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Roseland Review - March 2017 - Duane Dewitt

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Roseland Review - Duane Dewitt

 

 


by Duane De Witt

Roseland Deserves the Best!

Don’t plan for us, without us!” said Ian DeJong, a consultant on housing homeless people who spoke to the Sonoma County Homeless Collective at the end of January. This applies to Roseland also because one of the largest illegal encampments of homeless people in all of Sonoma County is behind the new Roseland Community Center and Library at Roseland Village Shopping Center. Residents of Roseland have been asking about this encampment since it was placed there in November of 2015 over 16 months ago. It has grown from “about” 22 people to many more with cars, tents, and recreation vehicles now outside surrounding a “fenced in” area of tents the county helps to support with services. At a meeting of the Southwest Santa Rosa Area Health Action Chapter on Wed. Feb. 15, at 9:30 am held in the Community Action Partnership offices, a county employee discussed the encampment saying the county was actively looking to relocate the homeless people elsewhere.

There may be an opportunity for Roseland residents to discuss their concerns at a Homeless Talk being convened at 10 am Saturday March 10 at Roseland Community Center and Library at Roseland Village Shopping Center 779 Sebastopol Road. Call the Coalition for Citywide Conversations at 707-546-5771 for more specific information. More community meetings will be coming in the future about the future of the Sebastopol Rd. corridor as the county approved a contract on Feb 21 for evaluations of Brownfield sites plaguing the area. The contract is a “Professional Services Agreement with Stantec Consulting Services, Inc. for an amount not to exceed $316,000, for services associated to coordinating Phase I and Phase II environmental assessments.” There will also be, “A community outreach and education program for area residents and business owners, and required reporting activities and related services, using funding secured from the US Environmental Protection Agency (EPA).” 

With the small amount of funding set aside for community engagement within this process local community member may be able to be more empowered than they have been in the past. Many community members attending the Santa Rosa city presentations about the proposed annexation of the last Roseland County Island want more dialogs with city staff. A series of six meetings have been scheduled with four already held. The last two scheduled for Thursday March 2 at 6-8pm at Cook Middle School located at 2480 Sebastopol Rd. and Saturday March 4 at 1-3 pm at Roseland Creek Elementary School, 1683 Burbank Ave. Roseland School district is proposing to put a new Middle School on this site so it would be a good time for visitors to look at how the school will fill the green space on the campus with the new school buildings.

Back on Feb. 15 the “rebranded” Roseland Public Schools held a special Roseland School District Board of Trustees meeting at 4 pm in the new District Offices building on Burbank Ave. It was to discuss a report the district commissioned to explore the feasibility of building another elementary school in the district. Titled, Demographic Analysis, Enrollment Projections & Facility Capacity Study, by Jack Schreder & Associates of Sacramento, the report contained some sobering facts. According to the report the district’s three elementary schools have 1769 students with the largest campus the new Roseland Creek School at eleven acres having the fewest students at 514 students. Sheppard School has seven and a half acres with the most students at 629. The flagship Roseland School campus is also the oldest having eight and a half acres and 626 students there. Plans are under way to put in a “pre-school” and take up even more of the last remaining open space from the children’s play areas. The two older campuses have a number of portable buildings on site already lowering the amount of play field space for the children.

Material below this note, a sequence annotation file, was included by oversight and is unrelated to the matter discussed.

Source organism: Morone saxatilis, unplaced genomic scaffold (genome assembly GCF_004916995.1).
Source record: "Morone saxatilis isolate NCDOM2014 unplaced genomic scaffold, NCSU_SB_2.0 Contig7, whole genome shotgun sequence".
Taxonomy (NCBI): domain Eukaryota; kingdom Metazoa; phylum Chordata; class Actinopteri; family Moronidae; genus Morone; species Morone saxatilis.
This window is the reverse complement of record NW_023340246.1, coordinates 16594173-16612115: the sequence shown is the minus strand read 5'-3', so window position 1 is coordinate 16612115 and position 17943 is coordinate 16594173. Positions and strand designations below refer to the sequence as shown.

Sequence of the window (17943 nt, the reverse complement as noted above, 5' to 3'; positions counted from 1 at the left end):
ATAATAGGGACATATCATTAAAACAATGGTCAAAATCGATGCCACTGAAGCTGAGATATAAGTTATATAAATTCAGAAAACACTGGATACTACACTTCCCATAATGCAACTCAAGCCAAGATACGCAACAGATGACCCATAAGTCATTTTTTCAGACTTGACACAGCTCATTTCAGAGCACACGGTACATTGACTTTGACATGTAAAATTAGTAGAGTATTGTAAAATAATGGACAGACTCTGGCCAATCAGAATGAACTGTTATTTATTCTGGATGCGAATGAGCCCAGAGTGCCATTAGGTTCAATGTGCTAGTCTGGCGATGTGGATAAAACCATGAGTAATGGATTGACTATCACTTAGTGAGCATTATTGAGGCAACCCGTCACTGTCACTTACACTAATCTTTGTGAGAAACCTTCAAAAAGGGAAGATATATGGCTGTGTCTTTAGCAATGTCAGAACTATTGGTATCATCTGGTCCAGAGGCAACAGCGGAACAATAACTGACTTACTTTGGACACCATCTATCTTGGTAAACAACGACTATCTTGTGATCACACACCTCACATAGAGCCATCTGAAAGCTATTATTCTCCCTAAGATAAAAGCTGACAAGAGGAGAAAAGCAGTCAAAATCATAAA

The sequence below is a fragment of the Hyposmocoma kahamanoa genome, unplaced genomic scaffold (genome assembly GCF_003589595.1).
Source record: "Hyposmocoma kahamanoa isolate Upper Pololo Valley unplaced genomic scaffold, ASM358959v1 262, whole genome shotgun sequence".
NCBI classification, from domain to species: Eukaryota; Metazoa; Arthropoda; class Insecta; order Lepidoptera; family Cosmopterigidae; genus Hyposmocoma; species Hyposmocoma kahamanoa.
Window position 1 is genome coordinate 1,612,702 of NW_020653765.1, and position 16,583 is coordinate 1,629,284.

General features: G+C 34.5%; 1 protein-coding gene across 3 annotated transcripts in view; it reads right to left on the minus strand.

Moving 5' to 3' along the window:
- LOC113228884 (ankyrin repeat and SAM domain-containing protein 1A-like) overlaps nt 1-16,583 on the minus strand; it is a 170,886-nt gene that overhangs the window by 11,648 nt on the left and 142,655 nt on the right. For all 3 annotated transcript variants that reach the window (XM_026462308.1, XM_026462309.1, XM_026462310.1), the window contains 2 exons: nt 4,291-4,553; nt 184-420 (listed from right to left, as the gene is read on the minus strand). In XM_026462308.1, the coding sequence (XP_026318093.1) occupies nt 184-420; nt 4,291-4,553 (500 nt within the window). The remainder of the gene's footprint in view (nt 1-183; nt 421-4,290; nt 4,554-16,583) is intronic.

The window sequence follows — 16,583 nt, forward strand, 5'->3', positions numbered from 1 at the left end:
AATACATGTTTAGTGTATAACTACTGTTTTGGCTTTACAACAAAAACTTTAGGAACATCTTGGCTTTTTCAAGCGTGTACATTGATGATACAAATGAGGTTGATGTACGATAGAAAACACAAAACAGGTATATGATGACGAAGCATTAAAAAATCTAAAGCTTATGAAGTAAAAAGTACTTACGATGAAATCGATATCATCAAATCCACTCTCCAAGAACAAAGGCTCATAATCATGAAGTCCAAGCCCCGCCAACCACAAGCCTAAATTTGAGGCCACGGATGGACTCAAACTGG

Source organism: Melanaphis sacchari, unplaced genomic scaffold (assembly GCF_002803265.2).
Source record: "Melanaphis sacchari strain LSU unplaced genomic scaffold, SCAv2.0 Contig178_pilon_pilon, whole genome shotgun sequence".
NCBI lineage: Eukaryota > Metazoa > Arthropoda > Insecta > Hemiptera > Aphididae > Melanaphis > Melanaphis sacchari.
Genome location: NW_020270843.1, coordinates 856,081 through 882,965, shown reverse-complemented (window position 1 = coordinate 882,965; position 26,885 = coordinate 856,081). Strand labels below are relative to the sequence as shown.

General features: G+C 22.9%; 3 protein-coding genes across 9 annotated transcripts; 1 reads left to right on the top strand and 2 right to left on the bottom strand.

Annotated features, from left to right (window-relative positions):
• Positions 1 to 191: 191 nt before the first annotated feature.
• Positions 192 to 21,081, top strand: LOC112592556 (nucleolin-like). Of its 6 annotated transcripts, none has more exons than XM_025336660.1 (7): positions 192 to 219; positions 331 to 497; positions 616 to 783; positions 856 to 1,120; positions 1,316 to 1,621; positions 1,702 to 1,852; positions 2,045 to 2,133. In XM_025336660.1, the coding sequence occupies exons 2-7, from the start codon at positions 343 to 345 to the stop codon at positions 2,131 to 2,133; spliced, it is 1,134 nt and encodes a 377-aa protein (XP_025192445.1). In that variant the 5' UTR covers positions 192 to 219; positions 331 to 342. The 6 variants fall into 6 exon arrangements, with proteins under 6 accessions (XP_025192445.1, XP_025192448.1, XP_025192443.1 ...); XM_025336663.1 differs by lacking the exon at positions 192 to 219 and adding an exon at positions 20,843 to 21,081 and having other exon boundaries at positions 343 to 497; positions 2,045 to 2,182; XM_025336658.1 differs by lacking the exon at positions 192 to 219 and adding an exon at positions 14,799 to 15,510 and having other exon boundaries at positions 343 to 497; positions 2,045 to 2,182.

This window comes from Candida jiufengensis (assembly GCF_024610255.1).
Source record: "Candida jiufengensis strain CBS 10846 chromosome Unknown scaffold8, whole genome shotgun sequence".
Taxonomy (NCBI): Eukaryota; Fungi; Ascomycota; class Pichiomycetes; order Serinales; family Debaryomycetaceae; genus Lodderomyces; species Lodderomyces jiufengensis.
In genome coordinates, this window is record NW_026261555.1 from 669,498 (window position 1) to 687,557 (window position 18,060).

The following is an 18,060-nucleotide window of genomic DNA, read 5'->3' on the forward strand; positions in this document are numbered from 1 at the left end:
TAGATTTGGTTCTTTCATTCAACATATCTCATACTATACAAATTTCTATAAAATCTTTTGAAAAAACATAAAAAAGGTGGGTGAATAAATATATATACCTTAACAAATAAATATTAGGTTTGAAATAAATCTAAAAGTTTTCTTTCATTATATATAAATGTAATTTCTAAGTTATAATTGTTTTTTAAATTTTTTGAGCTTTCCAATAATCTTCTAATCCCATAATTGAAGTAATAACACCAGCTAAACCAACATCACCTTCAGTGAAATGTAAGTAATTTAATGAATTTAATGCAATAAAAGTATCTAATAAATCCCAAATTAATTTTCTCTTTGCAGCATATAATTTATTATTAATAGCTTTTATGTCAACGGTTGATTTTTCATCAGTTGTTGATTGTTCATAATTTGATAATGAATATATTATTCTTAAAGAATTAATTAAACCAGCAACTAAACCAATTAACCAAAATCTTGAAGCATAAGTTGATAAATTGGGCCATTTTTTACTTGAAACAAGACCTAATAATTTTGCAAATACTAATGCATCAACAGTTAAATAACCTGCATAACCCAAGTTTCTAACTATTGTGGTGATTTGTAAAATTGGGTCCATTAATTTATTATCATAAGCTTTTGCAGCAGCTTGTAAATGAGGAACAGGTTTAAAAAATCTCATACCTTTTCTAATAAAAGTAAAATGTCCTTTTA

The reported stated, “Roseland Public Schools experienced rapid enrollment growth over the last decade, with total District enrollment increasing by 54.4% since 2006.” It went on to highlight, “Much of this growth has occurred during a period of overall decreased population of the District’s resident school age population.” Of particular interest to Roseland Review is the California “State Site Size Requirements” for “Elementary Schools with 600 students is an acreage of 10.6 acres.” Further the report cites state requirements, “The site size must be adequate to provide sufficient are for physical education (playgrounds, athletic fields) buildings and parking.” Roseland school sites are growing overcrowded so the district is searching for more sites now. Roseland school children deserve the best, especially now, as the report points out the total enrollment for the district with middle school and high school students included is 2,841 this year.

Of this number 46.3 % of the students are from outside of the Roseland Public School District boundary, “Currently, there are 1,315 such students.” With a reported population of 12,198 in the school district (which doesn’t reach to the southern boundary of Roseland but takes in the West Gate area north of Highway 12), the district has over a 90% Latino student population. Some Roseland residents pointed out to Roseland Review this may be the most segregated school district in the county. This will be researched further as well as how to get the best possible permanent public library branch built for Roseland.